A catastrophically injured child is one who meets the definition set by the insurance industry. The term “catastrophic” is not a medical diagnosis.  According to the standard automobile policy, catastrophically injured children are eligible for $1,000,000 in medical rehabilitative benefits and $1,000,000 in attendant care benefits, over the course of their lives, and includes funding for a case manager of the parent’s choosing to help co-ordinate the treatment and benefits. The available funding may be more depending on the policy. There are various ways a person may be considered to have catastrophic injuries and some of those are unique to children. They are listed on a special insurance application form called the OCF-19 Application for Determination of Catastrophic Impairment.

Whether the child’s injuries meet the test of catastrophic impairment is often a point of serious contention. They are technical tests but still infused with degrees of subjectivity. When the insurance company’s doctors disagree, their determination is not final. We can and do challenge their determination through an arbitration held at the Licensing Appeals Tribunal (LAT). It is like a trial but focused only on the benefits that the insurance company has denied.

What to do if a child was injured?

In addition to accessing benefits, children may sue the people, companies or level of government that caused their injury. For a child to start a claim, the child requires a specially appointed decision maker, called the “Litigation Guardian.” This litigation guardian is often the parents but can be other trusted family members like a grandparent, aunt or uncle, or even a vice principal as was the case on one trial we conducted on behalf of a teenager who did not have a family.

It takes time to properly advance a lawsuit on behalf of a child. A lawsuit is the child’s one opportunity to recover funding for lifetime reductions in their income and potentially lifetime treatment costs. Measuring the effect of an injury is more difficult with children because they are still developing. For children with acquired brain injuries or psychological injuries, it is crucial to see how the child progresses through developmental milestones. Often their behaviour appears typical or near-typical following a serious accident, but as the injured child matures their behaviours may cease to be age appropriate while their cohort of friends go on to mature.  Their lives are also highly structured and supervised by parents and teachers, and it is often important to wait until they child has reached a degree of independence to see how they fare once the supportive scaffolding is removed, and they are without prompting or cueing to initiate action and curb behaviour.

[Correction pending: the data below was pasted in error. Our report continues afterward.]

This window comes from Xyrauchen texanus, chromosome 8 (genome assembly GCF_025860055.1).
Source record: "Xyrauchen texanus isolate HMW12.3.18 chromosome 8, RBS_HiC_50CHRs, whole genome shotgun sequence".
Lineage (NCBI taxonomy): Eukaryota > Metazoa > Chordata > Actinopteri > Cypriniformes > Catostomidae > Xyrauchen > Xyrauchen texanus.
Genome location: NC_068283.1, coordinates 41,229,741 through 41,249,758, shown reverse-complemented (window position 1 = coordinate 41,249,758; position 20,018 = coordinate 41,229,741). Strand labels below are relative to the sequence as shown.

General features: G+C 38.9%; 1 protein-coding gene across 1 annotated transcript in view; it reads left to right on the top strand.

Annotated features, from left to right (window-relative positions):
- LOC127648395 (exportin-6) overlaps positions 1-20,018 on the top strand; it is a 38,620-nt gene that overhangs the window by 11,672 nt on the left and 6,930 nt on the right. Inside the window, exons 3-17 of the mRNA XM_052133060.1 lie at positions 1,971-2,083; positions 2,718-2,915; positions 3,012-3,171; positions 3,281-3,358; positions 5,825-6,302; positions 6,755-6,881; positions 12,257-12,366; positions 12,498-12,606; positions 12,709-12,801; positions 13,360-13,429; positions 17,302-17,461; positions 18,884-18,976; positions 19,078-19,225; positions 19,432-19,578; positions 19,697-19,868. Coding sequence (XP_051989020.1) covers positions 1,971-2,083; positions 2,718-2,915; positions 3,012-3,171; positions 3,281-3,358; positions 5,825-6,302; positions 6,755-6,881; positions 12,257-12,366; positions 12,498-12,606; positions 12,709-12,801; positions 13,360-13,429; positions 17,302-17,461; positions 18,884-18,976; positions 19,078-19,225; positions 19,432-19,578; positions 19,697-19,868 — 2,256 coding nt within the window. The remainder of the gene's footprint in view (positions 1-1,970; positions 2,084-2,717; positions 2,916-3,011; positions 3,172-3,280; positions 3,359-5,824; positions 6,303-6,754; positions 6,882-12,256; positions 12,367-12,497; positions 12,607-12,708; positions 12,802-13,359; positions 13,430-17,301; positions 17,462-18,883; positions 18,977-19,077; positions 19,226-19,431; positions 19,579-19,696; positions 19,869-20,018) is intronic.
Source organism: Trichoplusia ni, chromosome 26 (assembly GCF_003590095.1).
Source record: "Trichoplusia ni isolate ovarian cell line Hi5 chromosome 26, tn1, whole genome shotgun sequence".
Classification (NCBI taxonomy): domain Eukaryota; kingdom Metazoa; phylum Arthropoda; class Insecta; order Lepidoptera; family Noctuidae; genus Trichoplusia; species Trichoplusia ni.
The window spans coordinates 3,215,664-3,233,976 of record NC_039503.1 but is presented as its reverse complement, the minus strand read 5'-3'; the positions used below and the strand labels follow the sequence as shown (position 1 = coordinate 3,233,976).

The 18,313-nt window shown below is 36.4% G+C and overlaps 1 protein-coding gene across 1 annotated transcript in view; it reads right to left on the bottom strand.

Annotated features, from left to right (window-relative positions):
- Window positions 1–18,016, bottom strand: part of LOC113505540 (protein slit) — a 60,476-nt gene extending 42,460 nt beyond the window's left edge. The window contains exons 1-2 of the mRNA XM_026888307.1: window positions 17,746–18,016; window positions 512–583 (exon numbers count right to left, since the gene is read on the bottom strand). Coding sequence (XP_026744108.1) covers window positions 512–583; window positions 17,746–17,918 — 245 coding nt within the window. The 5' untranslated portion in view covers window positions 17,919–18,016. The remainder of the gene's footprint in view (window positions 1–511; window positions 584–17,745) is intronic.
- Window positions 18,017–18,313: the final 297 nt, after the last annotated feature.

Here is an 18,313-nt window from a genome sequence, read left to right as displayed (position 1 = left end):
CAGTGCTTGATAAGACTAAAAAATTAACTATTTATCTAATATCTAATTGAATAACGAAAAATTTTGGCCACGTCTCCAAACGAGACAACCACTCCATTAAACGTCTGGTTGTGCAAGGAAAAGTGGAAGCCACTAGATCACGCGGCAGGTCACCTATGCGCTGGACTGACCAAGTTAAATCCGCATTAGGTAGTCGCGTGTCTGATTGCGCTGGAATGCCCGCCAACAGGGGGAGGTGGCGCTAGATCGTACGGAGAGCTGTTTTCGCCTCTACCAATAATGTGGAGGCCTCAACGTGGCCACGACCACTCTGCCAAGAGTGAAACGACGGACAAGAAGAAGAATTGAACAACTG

Financial losses over the course of child’s life

When it comes to predicting what financial losses a child will have over the course of their lives, we turn to as many sources of information as we can. We gather the entire school record, interview family members, friends and teachers, retain economists to contemplate statistical averages of lifetime earnings for different levels of schooling and occupation; we often retain vocational experts and obtain psycho-vocational testing. The courts recognize that there is inevitably a degree of conjecture involved in predicting the career path of a child had the child not been injured. Fortunately, the courts recognize the injustice in requiring the injured child to prove what their future likely would have been like “on a balance of probabilities.” Where that level of confidence cannot be achieved, the courts will also consider the loss of chance, which means hearing evidence about the income the child might have made if they had pursued a career path, and then awarding an amount equal to the percentage of chance they would have obtained that higher paying job.

Proving fault in child injury case

As in any case, to recover on behalf of a child, we must also prove fault. We have taken cases to trial on behalf of children and won. For example, in Jones v Jocko we took a case to trial against a homeowner who’s dog attacked a young child causing disfiguring facial scars and psychological injuries. In R. v. Wallace we defended a teenager who was charged with running across an intersection against a red light, who was then struck by an oncoming car. We defeated the charge, and obtained three days of trial testimony which we then used to advance his claim for damages. We were also successful in having the young man deemed catastrophically impaired.

We have handled many different types of cases on behalf of children. We have brought product liability claims against manufacturers of chemical drain openers, sued homeowners for improper storage of flammable liquids, sued school boards and ski hills for poorly run school outings, sued municipalities for improperly constructed play structures and skateboard parks and bike paths, and handled many, many tragic cases involving children who were hit by cars.